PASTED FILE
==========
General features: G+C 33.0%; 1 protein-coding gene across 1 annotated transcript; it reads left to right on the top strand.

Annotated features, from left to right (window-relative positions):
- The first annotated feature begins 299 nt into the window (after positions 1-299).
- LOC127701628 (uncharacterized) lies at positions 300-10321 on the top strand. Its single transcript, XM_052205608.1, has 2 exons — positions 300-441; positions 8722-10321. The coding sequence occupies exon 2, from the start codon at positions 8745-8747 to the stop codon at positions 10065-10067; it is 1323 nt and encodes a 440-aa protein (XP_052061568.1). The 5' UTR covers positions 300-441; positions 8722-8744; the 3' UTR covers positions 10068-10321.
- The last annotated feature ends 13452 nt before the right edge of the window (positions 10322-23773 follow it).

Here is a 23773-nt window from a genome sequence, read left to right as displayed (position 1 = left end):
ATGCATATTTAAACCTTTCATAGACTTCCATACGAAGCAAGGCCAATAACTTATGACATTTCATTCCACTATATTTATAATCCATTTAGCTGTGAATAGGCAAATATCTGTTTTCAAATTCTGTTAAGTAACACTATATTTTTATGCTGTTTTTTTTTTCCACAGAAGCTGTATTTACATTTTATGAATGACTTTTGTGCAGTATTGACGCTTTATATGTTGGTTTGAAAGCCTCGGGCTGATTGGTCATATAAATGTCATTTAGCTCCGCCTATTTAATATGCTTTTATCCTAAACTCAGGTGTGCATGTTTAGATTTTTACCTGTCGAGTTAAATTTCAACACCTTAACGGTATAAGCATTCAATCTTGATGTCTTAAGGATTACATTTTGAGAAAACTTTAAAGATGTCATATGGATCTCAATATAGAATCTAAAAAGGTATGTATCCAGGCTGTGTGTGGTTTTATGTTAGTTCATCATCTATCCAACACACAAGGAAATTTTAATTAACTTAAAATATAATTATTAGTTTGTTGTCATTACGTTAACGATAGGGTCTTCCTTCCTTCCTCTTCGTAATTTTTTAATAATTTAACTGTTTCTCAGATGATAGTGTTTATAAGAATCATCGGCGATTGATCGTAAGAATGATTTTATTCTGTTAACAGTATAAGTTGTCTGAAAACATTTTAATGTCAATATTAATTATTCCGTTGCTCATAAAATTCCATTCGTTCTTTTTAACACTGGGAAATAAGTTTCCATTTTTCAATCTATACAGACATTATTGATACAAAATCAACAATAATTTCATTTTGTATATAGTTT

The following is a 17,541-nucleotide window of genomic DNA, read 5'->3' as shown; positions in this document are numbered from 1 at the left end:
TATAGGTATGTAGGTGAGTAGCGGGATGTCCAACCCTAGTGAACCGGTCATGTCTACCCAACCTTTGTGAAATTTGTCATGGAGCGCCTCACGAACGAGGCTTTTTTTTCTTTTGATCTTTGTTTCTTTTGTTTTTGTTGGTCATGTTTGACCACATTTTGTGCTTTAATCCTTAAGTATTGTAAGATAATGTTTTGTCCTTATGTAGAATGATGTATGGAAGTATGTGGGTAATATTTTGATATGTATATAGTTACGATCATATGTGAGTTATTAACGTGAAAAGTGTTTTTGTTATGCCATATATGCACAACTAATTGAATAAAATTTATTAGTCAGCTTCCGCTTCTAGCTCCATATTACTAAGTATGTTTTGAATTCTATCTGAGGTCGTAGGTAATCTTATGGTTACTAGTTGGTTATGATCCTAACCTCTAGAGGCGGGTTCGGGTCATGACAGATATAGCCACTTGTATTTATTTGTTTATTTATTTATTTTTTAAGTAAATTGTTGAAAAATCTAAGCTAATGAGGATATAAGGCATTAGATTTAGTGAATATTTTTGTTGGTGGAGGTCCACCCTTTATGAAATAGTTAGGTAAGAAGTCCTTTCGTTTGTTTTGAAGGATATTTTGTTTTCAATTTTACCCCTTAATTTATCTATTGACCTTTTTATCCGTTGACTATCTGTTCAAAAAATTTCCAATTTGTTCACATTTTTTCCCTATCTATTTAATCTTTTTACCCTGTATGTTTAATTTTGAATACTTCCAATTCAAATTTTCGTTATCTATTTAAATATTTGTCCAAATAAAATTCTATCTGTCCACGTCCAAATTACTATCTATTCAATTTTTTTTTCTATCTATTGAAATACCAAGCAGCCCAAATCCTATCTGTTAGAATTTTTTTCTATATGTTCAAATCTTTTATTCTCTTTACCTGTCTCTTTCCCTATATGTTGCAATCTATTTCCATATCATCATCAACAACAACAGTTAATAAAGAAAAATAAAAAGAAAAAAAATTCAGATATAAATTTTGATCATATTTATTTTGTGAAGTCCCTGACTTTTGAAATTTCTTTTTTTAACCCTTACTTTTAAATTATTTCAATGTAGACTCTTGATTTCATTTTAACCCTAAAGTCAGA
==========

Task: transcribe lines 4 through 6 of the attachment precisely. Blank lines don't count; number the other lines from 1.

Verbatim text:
- LOC127701628 (uncharacterized) lies at positions 300-10321 on the top strand. Its single transcript, XM_052205608.1, has 2 exons — positions 300-441; positions 8722-10321. The coding sequence occupies exon 2, from the start codon at positions 8745-8747 to the stop codon at positions 10065-10067; it is 1323 nt and encodes a 440-aa protein (XP_052061568.1). The 5' UTR covers positions 300-441; positions 8722-8744; the 3' UTR covers positions 10068-10321.
- The last annotated feature ends 13452 nt before the right edge of the window (positions 10322-23773 follow it).

Here is a 23773-nt window from a genome sequence, read left to right as displayed (position 1 = left end):